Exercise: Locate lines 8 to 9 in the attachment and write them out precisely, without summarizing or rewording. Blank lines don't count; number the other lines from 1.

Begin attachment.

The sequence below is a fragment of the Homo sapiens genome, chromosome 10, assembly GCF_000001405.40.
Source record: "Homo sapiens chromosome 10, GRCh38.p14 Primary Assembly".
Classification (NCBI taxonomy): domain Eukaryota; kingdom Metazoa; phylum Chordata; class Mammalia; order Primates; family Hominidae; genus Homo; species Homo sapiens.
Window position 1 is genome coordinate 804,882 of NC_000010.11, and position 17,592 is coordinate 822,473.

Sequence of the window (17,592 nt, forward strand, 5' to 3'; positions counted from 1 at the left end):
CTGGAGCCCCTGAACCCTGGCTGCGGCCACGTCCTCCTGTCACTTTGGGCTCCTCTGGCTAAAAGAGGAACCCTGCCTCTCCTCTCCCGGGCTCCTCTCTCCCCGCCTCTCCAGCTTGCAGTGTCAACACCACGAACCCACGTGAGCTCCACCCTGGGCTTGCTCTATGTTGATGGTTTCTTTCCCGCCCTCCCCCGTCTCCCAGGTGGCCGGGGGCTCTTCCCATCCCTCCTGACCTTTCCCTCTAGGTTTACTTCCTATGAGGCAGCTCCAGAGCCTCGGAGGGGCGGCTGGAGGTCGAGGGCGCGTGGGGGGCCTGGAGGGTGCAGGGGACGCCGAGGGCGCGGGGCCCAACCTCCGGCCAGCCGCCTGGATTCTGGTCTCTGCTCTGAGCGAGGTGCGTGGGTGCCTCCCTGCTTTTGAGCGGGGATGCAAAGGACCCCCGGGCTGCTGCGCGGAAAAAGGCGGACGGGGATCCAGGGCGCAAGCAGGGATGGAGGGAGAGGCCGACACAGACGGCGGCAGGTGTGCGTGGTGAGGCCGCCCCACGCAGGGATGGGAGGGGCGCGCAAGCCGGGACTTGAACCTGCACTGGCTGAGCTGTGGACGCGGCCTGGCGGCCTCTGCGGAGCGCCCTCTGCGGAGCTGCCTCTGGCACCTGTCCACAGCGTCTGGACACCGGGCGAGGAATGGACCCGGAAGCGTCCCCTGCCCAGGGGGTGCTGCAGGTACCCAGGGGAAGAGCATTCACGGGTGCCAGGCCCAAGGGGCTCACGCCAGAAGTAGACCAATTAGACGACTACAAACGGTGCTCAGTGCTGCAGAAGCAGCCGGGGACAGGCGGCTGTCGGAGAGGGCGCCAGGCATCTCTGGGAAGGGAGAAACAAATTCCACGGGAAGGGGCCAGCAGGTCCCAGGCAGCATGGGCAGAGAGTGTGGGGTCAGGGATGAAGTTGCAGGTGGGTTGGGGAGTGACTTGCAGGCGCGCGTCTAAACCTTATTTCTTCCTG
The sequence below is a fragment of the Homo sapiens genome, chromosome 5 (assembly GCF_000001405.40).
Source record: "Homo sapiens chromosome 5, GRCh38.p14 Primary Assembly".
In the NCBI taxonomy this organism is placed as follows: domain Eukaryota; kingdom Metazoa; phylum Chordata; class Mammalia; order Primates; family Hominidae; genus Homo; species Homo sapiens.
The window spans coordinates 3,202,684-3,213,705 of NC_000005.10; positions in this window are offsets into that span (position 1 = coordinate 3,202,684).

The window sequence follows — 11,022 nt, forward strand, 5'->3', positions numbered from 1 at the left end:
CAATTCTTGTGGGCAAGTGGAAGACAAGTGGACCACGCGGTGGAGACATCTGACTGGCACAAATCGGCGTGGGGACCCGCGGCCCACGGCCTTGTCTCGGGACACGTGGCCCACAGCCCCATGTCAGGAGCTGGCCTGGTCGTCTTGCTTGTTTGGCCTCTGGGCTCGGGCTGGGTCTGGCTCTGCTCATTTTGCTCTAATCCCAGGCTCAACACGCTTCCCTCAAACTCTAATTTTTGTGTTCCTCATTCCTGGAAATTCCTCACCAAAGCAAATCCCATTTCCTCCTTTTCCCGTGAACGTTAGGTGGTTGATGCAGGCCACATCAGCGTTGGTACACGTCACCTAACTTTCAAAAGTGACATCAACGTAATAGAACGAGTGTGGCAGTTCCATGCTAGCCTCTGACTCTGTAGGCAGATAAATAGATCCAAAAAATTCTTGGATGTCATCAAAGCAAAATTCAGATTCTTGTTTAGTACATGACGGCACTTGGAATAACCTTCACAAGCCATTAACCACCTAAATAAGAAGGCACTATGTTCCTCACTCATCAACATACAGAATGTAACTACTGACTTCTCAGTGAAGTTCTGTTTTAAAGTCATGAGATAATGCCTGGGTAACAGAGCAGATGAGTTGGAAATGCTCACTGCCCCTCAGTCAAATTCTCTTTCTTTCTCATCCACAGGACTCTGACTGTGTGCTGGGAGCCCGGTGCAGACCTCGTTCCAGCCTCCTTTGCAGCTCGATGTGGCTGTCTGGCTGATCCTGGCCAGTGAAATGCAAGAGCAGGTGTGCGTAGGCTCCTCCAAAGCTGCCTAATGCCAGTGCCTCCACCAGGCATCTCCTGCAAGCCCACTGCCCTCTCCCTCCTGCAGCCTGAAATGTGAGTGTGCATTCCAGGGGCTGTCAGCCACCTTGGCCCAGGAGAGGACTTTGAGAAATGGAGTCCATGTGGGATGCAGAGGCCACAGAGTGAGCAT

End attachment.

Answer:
Source record: "Homo sapiens chromosome 5, GRCh38.p14 Primary Assembly".
In the NCBI taxonomy this organism is placed as follows: domain Eukaryota; kingdom Metazoa; phylum Chordata; class Mammalia; order Primates; family Hominidae; genus Homo; species Homo sapiens.